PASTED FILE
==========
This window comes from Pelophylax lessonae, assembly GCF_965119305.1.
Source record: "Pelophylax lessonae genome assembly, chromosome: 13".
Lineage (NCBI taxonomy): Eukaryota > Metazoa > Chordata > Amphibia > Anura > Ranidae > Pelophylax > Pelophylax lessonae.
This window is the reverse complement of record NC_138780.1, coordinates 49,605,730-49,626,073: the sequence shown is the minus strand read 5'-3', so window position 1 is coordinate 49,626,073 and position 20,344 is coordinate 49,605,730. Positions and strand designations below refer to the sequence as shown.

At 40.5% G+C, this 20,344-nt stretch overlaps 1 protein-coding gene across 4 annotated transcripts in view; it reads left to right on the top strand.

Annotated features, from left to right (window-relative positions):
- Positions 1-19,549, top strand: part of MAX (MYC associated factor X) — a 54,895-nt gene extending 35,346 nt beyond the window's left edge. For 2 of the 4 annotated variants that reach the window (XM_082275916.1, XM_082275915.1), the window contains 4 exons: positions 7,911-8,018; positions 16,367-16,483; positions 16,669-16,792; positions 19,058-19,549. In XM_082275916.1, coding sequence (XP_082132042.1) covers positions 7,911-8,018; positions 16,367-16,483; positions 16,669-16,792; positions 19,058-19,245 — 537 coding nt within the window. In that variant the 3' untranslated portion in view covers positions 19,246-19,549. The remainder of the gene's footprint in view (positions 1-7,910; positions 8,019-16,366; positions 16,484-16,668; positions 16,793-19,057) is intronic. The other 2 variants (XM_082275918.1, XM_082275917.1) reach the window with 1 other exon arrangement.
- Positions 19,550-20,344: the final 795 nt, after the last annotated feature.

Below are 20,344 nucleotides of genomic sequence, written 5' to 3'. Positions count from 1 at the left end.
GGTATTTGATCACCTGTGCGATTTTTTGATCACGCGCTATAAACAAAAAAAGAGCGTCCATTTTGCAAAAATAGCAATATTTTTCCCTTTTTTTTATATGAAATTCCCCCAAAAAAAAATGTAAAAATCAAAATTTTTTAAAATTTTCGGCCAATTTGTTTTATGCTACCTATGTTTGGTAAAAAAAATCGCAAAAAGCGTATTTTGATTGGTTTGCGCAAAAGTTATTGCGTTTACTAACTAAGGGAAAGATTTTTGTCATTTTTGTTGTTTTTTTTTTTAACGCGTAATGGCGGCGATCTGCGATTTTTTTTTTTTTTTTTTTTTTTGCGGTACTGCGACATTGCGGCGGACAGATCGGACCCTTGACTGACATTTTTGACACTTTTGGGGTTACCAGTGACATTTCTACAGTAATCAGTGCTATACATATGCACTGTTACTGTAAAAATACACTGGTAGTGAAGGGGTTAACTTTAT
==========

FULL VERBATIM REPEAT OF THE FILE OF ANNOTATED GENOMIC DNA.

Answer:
This window comes from Pelophylax lessonae, assembly GCF_965119305.1.
Source record: "Pelophylax lessonae genome assembly, chromosome: 13".
Lineage (NCBI taxonomy): Eukaryota > Metazoa > Chordata > Amphibia > Anura > Ranidae > Pelophylax > Pelophylax lessonae.
This window is the reverse complement of record NC_138780.1, coordinates 49,605,730-49,626,073: the sequence shown is the minus strand read 5'-3', so window position 1 is coordinate 49,626,073 and position 20,344 is coordinate 49,605,730. Positions and strand designations below refer to the sequence as shown.

At 40.5% G+C, this 20,344-nt stretch overlaps 1 protein-coding gene across 4 annotated transcripts in view; it reads left to right on the top strand.

Annotated features, from left to right (window-relative positions):
- Positions 1-19,549, top strand: part of MAX (MYC associated factor X) — a 54,895-nt gene extending 35,346 nt beyond the window's left edge. For 2 of the 4 annotated variants that reach the window (XM_082275916.1, XM_082275915.1), the window contains 4 exons: positions 7,911-8,018; positions 16,367-16,483; positions 16,669-16,792; positions 19,058-19,549. In XM_082275916.1, coding sequence (XP_082132042.1) covers positions 7,911-8,018; positions 16,367-16,483; positions 16,669-16,792; positions 19,058-19,245 — 537 coding nt within the window. In that variant the 3' untranslated portion in view covers positions 19,246-19,549. The remainder of the gene's footprint in view (positions 1-7,910; positions 8,019-16,366; positions 16,484-16,668; positions 16,793-19,057) is intronic. The other 2 variants (XM_082275918.1, XM_082275917.1) reach the window with 1 other exon arrangement.
- Positions 19,550-20,344: the final 795 nt, after the last annotated feature.

Below are 20,344 nucleotides of genomic sequence, written 5' to 3'. Positions count from 1 at the left end.
GGTATTTGATCACCTGTGCGATTTTTTGATCACGCGCTATAAACAAAAAAAGAGCGTCCATTTTGCAAAAATAGCAATATTTTTCCCTTTTTTTTATATGAAATTCCCCCAAAAAAAAATGTAAAAATCAAAATTTTTTAAAATTTTCGGCCAATTTGTTTTATGCTACCTATGTTTGGTAAAAAAAATCGCAAAAAGCGTATTTTGATTGGTTTGCGCAAAAGTTATTGCGTTTACTAACTAAGGGAAAGATTTTTGTCATTTTTGTTGTTTTTTTTTTTAACGCGTAATGGCGGCGATCTGCGATTTTTTTTTTTTTTTTTTTTTTTGCGGTACTGCGACATTGCGGCGGACAGATCGGACCCTTGACTGACATTTTTGACACTTTTGGGGTTACCAGTGACATTTCTACAGTAATCAGTGCTATACATATGCACTGTTACTGTAAAAATACACTGGTAGTGAAGGGGTTAACTTTAT